Planning for everyone

Islamic inheritance is fard and every Muslim should endeavor to incorporate it into their lives.  As it happens it is an obligation Muslims, at least those in the United States, routinely ignore or deal with inadequately.  However, there is more to planning than just what shares go to whom after death. Every family needs to create a system. There may or may not be problems with children or even with yourself (other than death, which will happen), but you should do whatever you can to protect your family’s wealth and dignity while also fulfilling your obligations to both yourself and your family.

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Should Spiritual Leaders Who Violate Our Trust Be Forgiven?

Some people want to move past the indiscretions of community leaders quickly as though they never occurred while others wish to permanently blacklist them. This article examines a third option between the two that can be a win-win for the fallen leader, the victims, and the community.




In the past couple of years, a number of simmering scandals among spiritual leaders became public knowledge and the subject of vigorous and often painful public debate.  As someone who has worked in the community dawah space the past 15 years, often acting as a bridge between past and present microcelebrity as well as non-celeb teachers to the community at large, one question I’ve been asked repeatedly – should community leaders who violate our trust be forgiven?  I’m often asked by people who aren’t fanboys / fangirls taken by microcelebrity dawah culture or wearing spiritual blinders for non-celebs, and often don’t even understand what has occurred.  Below I share answers I have heard as well as what I believe is fair and pragmatic in many (not all) situations.

Answer #1:  Yes, We Must Forgive Them

One group of people argue we should completely forgive them. No one is perfect, everyone is human and makes mistakes.  If we assume the mistake was truly made, then we should also forgive them and move on. Our faith is replete with statements about Allah’s Mercy, and if we want His Mercy, surely we should also give it to others. Oftentimes, members who fall into this group don’t actually believe the person in question is at fault and are trying to convince others either on the fence or against the individual to let it go. Of course, there are some who believe the violation occurred and not think it a big deal, while others may think the violation indeed was a big deal, and should still be forgiven. I can agree with some aspects of this, but not completely.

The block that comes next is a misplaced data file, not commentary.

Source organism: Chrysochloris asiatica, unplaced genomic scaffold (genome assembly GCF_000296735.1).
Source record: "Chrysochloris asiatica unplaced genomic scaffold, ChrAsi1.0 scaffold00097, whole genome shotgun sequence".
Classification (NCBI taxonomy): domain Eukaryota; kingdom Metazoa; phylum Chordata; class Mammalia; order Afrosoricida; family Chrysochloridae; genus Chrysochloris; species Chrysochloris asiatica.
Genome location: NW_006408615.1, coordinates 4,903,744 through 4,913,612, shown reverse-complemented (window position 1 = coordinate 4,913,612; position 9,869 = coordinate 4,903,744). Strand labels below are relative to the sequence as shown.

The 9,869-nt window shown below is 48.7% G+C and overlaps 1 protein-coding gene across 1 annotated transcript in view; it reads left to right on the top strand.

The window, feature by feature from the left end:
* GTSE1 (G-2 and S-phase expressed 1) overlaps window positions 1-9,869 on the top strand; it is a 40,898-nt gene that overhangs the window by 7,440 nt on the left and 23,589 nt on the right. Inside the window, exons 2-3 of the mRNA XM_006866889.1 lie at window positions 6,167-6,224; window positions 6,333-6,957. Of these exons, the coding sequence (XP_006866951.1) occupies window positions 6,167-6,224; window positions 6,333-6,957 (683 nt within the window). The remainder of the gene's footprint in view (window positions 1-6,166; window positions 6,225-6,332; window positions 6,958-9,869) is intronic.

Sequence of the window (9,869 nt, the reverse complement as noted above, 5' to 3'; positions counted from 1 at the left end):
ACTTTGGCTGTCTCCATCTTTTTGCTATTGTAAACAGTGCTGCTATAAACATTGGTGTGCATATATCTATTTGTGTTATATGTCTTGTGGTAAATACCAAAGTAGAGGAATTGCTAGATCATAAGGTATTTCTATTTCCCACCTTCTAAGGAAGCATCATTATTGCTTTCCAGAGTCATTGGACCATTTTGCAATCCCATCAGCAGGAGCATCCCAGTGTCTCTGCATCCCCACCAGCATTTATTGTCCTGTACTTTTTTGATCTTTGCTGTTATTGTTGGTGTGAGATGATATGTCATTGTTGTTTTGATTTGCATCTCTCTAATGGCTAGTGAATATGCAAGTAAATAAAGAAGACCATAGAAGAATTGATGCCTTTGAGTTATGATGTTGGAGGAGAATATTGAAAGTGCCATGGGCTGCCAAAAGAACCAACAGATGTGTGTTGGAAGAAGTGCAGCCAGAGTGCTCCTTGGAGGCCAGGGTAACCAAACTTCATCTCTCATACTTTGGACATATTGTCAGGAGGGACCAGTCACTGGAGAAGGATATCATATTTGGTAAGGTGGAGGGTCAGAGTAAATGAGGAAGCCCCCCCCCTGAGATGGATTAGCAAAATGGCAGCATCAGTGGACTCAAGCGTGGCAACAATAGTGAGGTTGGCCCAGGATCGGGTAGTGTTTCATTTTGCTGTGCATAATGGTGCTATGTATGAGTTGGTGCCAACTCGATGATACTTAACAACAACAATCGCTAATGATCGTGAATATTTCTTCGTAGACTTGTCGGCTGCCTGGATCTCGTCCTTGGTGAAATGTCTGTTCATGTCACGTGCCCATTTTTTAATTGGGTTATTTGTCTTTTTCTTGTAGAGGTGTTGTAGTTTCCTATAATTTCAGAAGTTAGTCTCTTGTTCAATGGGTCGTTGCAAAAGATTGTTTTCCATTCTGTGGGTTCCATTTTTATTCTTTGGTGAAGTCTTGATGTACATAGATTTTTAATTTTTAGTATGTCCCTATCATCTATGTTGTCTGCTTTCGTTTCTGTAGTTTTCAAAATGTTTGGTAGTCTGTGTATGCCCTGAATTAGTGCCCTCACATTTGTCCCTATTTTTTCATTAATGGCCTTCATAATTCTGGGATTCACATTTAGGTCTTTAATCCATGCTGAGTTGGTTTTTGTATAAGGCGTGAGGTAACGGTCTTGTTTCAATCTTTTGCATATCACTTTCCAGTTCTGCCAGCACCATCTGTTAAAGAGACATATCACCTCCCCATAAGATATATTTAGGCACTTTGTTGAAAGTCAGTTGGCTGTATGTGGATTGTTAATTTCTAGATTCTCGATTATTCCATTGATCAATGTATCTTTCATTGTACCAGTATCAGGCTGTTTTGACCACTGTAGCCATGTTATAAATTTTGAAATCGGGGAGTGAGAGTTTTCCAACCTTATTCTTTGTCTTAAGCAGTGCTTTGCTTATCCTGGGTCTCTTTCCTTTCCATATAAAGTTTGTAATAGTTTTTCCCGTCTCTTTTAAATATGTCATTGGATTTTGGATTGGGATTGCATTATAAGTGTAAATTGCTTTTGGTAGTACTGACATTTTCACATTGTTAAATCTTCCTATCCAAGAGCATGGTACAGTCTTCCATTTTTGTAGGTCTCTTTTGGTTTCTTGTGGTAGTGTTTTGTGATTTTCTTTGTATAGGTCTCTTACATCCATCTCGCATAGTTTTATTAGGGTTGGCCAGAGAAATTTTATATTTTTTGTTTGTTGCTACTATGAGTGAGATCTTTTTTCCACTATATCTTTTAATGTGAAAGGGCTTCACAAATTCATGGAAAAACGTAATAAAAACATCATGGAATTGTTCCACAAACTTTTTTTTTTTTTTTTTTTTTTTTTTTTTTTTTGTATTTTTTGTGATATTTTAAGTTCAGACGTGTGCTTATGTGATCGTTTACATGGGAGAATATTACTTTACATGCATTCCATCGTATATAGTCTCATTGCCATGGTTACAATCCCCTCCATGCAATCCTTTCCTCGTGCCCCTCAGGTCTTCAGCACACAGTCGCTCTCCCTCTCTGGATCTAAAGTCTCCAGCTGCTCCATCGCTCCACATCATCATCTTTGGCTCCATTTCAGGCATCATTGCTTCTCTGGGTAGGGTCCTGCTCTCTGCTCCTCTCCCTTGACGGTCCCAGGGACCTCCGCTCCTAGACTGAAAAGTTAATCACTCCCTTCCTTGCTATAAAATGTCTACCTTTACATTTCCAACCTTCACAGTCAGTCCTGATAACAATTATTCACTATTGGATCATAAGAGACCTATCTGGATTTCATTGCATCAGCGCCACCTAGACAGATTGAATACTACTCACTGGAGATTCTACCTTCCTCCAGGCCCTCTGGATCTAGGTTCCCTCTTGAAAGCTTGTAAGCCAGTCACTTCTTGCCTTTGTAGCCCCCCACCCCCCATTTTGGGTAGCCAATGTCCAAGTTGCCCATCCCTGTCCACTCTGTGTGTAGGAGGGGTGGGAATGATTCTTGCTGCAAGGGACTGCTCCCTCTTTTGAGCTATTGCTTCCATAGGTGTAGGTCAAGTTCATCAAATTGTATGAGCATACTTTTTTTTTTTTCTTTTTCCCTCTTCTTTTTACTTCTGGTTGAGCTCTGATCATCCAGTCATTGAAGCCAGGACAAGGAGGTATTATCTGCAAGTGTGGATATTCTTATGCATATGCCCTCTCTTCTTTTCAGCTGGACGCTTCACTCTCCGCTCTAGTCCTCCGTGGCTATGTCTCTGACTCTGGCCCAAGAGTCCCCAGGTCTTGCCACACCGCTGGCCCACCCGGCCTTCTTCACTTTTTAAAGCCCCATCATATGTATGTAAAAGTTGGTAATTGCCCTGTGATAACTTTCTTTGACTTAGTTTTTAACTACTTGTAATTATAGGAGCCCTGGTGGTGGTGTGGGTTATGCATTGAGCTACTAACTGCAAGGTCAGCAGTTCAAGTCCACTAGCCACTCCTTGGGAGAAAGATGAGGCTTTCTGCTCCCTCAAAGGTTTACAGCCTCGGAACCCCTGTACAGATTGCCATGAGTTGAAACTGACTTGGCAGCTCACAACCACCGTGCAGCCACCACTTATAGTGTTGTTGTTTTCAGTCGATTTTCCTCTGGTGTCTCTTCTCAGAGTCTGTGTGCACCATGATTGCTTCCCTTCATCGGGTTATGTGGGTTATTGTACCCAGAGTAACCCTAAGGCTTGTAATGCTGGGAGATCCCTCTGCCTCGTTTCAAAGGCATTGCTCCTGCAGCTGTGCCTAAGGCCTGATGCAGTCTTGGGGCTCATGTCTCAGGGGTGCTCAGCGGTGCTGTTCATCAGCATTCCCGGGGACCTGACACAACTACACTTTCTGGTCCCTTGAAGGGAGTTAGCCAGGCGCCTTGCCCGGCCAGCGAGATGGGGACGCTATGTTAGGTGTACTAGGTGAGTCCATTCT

Answer #2:  No, They Should Never Be Forgiven

Another group believes that once a person commits a violation of trust, they are no longer to be trusted again. They should leave their positions and be ostracized from the community permanently. They are to be tarred and feathered and made an example of for life.  Members within this group oftentimes don’t need to wait for evidence to arrive at any conclusion – they were judge, jury, and executioner well before there was a trial.  Not all members are like this, of course – some waited for evidence and then reached their conclusions that the gravity of the charges was too much and therefore the person should never be forgiven.

Answer #3:  It Depends – Forgive Them If They Take Ownership and Make Amends